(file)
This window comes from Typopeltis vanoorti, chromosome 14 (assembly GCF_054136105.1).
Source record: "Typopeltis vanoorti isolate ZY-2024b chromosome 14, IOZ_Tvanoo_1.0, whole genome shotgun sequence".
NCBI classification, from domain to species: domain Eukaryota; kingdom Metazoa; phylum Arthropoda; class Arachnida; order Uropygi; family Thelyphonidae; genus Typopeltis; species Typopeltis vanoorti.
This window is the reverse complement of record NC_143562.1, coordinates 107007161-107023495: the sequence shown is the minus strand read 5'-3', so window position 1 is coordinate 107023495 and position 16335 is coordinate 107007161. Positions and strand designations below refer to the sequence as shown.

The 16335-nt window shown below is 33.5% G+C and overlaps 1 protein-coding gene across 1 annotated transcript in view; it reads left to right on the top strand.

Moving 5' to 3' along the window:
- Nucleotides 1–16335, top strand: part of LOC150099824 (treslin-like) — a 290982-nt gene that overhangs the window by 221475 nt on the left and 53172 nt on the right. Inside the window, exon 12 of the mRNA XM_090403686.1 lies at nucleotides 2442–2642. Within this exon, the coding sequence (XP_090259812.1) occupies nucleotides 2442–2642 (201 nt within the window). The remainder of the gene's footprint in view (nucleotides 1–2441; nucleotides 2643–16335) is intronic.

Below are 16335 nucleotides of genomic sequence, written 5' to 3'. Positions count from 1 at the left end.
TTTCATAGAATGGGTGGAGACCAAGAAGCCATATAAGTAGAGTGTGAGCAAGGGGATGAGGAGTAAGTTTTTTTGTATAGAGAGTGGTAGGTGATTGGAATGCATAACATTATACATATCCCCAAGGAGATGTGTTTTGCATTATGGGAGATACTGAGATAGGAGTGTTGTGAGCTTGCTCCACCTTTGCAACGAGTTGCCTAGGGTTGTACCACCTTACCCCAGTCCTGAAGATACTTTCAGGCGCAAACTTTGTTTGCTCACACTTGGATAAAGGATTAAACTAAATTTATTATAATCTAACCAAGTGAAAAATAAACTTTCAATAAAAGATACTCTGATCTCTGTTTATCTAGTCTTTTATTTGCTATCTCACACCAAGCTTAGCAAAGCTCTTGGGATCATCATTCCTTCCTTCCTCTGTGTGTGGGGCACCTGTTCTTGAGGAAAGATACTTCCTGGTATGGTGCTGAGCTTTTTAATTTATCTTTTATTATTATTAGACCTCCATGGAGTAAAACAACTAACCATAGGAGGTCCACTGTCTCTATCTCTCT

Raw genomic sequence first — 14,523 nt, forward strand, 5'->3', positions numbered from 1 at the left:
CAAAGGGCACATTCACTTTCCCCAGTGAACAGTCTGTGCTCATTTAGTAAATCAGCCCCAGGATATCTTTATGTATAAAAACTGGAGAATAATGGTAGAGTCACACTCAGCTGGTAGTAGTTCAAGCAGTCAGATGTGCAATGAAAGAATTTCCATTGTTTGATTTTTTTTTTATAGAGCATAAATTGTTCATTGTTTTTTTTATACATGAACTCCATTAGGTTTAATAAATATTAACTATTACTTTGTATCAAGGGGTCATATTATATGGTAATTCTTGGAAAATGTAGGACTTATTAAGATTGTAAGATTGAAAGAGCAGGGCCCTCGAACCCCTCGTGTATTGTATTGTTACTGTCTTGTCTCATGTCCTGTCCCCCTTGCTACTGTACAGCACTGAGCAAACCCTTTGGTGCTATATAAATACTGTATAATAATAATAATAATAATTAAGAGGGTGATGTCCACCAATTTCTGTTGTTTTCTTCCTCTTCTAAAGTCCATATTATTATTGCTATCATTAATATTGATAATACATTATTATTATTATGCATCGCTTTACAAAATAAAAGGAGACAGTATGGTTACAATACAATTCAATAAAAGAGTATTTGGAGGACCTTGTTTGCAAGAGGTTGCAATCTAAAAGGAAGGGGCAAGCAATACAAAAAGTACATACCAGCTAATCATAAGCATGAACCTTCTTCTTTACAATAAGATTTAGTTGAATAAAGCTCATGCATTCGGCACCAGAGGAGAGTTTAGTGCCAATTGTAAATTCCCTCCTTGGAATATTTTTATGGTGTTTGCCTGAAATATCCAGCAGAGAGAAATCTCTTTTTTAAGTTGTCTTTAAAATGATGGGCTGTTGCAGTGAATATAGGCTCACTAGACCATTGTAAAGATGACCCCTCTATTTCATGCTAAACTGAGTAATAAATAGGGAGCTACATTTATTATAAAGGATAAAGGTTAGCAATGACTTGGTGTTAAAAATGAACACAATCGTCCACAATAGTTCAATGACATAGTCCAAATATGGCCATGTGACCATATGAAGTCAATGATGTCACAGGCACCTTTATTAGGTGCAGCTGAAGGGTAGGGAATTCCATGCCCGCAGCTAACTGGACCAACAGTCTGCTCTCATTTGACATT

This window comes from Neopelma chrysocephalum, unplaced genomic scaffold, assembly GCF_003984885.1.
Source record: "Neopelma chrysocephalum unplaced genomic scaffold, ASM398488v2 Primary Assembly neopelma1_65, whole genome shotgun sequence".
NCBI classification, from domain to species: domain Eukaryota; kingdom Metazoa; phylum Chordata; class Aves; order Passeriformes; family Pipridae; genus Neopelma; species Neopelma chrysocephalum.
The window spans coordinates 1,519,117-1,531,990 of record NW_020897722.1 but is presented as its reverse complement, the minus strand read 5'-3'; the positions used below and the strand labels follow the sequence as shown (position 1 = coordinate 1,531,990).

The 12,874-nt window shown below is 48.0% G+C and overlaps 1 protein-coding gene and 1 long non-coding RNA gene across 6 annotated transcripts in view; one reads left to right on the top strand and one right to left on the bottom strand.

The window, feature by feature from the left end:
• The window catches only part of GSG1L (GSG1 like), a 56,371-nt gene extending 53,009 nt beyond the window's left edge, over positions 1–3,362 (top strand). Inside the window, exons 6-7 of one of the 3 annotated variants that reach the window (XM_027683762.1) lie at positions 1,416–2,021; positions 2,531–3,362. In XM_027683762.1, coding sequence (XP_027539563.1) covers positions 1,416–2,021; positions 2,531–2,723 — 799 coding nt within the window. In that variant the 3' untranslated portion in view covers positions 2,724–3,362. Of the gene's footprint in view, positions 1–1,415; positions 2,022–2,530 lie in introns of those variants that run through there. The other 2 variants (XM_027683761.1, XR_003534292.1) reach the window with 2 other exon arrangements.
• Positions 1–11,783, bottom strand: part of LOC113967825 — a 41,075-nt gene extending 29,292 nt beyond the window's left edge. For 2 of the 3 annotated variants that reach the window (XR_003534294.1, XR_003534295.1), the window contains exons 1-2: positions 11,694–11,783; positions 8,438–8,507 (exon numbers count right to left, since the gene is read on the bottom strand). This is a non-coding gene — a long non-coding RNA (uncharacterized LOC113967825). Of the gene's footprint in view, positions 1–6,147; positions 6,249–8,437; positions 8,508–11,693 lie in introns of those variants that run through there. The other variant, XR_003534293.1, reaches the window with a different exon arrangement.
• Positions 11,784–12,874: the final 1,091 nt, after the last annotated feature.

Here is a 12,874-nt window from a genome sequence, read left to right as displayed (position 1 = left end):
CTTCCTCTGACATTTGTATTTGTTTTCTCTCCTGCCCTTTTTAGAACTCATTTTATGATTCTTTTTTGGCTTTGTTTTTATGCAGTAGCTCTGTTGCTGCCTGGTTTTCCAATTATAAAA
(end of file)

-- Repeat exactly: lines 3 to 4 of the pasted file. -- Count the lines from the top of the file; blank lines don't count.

NCBI classification, from domain to species: domain Eukaryota; kingdom Metazoa; phylum Arthropoda; class Arachnida; order Uropygi; family Thelyphonidae; genus Typopeltis; species Typopeltis vanoorti.
This window is the reverse complement of record NC_143562.1, coordinates 107007161-107023495: the sequence shown is the minus strand read 5'-3', so window position 1 is coordinate 107023495 and position 16335 is coordinate 107007161. Positions and strand designations below refer to the sequence as shown.